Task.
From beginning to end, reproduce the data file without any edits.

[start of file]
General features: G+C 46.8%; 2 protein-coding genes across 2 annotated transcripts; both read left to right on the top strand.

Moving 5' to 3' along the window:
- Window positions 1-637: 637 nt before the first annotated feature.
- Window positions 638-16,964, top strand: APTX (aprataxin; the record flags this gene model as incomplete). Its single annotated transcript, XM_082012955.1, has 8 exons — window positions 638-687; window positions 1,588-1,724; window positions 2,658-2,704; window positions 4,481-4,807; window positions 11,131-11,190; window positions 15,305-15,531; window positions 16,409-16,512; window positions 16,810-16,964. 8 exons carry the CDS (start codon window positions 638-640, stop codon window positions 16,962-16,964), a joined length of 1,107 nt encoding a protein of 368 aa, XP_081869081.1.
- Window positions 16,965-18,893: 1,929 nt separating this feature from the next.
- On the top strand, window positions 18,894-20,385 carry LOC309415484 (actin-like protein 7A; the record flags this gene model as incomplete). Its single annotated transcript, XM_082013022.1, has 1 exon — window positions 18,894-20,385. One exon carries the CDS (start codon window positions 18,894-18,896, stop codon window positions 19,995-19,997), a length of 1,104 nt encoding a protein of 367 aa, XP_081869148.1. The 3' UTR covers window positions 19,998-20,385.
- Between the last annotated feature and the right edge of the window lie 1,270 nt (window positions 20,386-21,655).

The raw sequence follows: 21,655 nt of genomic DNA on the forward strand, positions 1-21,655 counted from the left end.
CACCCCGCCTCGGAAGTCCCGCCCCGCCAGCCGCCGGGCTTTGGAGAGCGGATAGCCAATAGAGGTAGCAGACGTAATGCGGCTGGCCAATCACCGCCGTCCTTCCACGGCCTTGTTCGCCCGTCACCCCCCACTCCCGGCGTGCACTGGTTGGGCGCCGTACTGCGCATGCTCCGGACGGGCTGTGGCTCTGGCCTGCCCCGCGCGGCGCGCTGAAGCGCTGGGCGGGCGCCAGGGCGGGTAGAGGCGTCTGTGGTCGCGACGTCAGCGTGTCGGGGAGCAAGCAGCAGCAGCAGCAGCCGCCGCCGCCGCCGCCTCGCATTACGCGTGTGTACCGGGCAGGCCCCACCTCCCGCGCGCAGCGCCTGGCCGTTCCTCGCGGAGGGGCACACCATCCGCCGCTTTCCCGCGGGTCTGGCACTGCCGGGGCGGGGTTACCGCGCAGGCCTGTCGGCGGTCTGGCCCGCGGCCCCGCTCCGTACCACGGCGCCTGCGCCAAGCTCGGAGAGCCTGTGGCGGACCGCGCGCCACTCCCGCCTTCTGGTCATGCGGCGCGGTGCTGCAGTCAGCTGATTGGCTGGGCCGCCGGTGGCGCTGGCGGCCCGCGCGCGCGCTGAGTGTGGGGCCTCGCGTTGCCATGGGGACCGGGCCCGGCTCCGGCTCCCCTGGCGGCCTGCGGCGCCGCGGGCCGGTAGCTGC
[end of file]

General features: G+C 46.8%; 2 protein-coding genes across 2 annotated transcripts; both read left to right on the top strand.

Moving 5' to 3' along the window:
- Window positions 1-637: 637 nt before the first annotated feature.
- Window positions 638-16,964, top strand: APTX (aprataxin; the record flags this gene model as incomplete). Its single annotated transcript, XM_082012955.1, has 8 exons — window positions 638-687; window positions 1,588-1,724; window positions 2,658-2,704; window positions 4,481-4,807; window positions 11,131-11,190; window positions 15,305-15,531; window positions 16,409-16,512; window positions 16,810-16,964. 8 exons carry the CDS (start codon window positions 638-640, stop codon window positions 16,962-16,964), a joined length of 1,107 nt encoding a protein of 368 aa, XP_081869081.1.
- Window positions 16,965-18,893: 1,929 nt separating this feature from the next.
- On the top strand, window positions 18,894-20,385 carry LOC309415484 (actin-like protein 7A; the record flags this gene model as incomplete). Its single annotated transcript, XM_082013022.1, has 1 exon — window positions 18,894-20,385. One exon carries the CDS (start codon window positions 18,894-18,896, stop codon window positions 19,995-19,997), a length of 1,104 nt encoding a protein of 367 aa, XP_081869148.1. The 3' UTR covers window positions 19,998-20,385.
- Between the last annotated feature and the right edge of the window lie 1,270 nt (window positions 20,386-21,655).

The raw sequence follows: 21,655 nt of genomic DNA on the forward strand, positions 1-21,655 counted from the left end.
CACCCCGCCTCGGAAGTCCCGCCCCGCCAGCCGCCGGGCTTTGGAGAGCGGATAGCCAATAGAGGTAGCAGACGTAATGCGGCTGGCCAATCACCGCCGTCCTTCCACGGCCTTGTTCGCCCGTCACCCCCCACTCCCGGCGTGCACTGGTTGGGCGCCGTACTGCGCATGCTCCGGACGGGCTGTGGCTCTGGCCTGCCCCGCGCGGCGCGCTGAAGCGCTGGGCGGGCGCCAGGGCGGGTAGAGGCGTCTGTGGTCGCGACGTCAGCGTGTCGGGGAGCAAGCAGCAGCAGCAGCAGCCGCCGCCGCCGCCGCCTCGCATTACGCGTGTGTACCGGGCAGGCCCCACCTCCCGCGCGCAGCGCCTGGCCGTTCCTCGCGGAGGGGCACACCATCCGCCGCTTTCCCGCGGGTCTGGCACTGCCGGGGCGGGGTTACCGCGCAGGCCTGTCGGCGGTCTGGCCCGCGGCCCCGCTCCGTACCACGGCGCCTGCGCCAAGCTCGGAGAGCCTGTGGCGGACCGCGCGCCACTCCCGCCTTCTGGTCATGCGGCGCGGTGCTGCAGTCAGCTGATTGGCTGGGCCGCCGGTGGCGCTGGCGGCCCGCGCGCGCGCTGAGTGTGGGGCCTCGCGTTGCCATGGGGACCGGGCCCGGCTCCGGCTCCCCTGGCGGCCTGCGGCGCCGCGGGCCGGTAGCTGC